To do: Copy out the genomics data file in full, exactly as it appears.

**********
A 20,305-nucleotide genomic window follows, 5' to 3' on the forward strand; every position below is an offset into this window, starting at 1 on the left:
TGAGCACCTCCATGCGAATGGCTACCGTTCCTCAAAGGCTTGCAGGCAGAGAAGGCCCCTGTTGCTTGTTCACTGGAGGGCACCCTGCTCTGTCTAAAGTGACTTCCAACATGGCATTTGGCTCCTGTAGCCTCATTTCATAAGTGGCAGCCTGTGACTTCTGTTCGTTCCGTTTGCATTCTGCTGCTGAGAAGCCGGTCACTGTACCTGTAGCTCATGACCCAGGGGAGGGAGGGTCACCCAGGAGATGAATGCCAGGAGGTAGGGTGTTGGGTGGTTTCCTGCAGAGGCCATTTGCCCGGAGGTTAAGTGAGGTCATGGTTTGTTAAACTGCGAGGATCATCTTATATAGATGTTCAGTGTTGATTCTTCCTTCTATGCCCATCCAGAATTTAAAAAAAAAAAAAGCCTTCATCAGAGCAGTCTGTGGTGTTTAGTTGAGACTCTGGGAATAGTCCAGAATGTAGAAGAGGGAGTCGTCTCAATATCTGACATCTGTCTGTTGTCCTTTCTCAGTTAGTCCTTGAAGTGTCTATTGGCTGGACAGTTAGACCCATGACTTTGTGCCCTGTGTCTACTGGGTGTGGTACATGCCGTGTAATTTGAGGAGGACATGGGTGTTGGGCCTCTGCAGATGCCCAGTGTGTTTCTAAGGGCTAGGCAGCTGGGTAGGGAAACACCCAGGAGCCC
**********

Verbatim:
A 20,305-nucleotide genomic window follows, 5' to 3' on the forward strand; every position below is an offset into this window, starting at 1 on the left:
TGAGCACCTCCATGCGAATGGCTACCGTTCCTCAAAGGCTTGCAGGCAGAGAAGGCCCCTGTTGCTTGTTCACTGGAGGGCACCCTGCTCTGTCTAAAGTGACTTCCAACATGGCATTTGGCTCCTGTAGCCTCATTTCATAAGTGGCAGCCTGTGACTTCTGTTCGTTCCGTTTGCATTCTGCTGCTGAGAAGCCGGTCACTGTACCTGTAGCTCATGACCCAGGGGAGGGAGGGTCACCCAGGAGATGAATGCCAGGAGGTAGGGTGTTGGGTGGTTTCCTGCAGAGGCCATTTGCCCGGAGGTTAAGTGAGGTCATGGTTTGTTAAACTGCGAGGATCATCTTATATAGATGTTCAGTGTTGATTCTTCCTTCTATGCCCATCCAGAATTTAAAAAAAAAAAAAGCCTTCATCAGAGCAGTCTGTGGTGTTTAGTTGAGACTCTGGGAATAGTCCAGAATGTAGAAGAGGGAGTCGTCTCAATATCTGACATCTGTCTGTTGTCCTTTCTCAGTTAGTCCTTGAAGTGTCTATTGGCTGGACAGTTAGACCCATGACTTTGTGCCCTGTGTCTACTGGGTGTGGTACATGCCGTGTAATTTGAGGAGGACATGGGTGTTGGGCCTCTGCAGATGCCCAGTGTGTTTCTAAGGGCTAGGCAGCTGGGTAGGGAAACACCCAGGAGCCC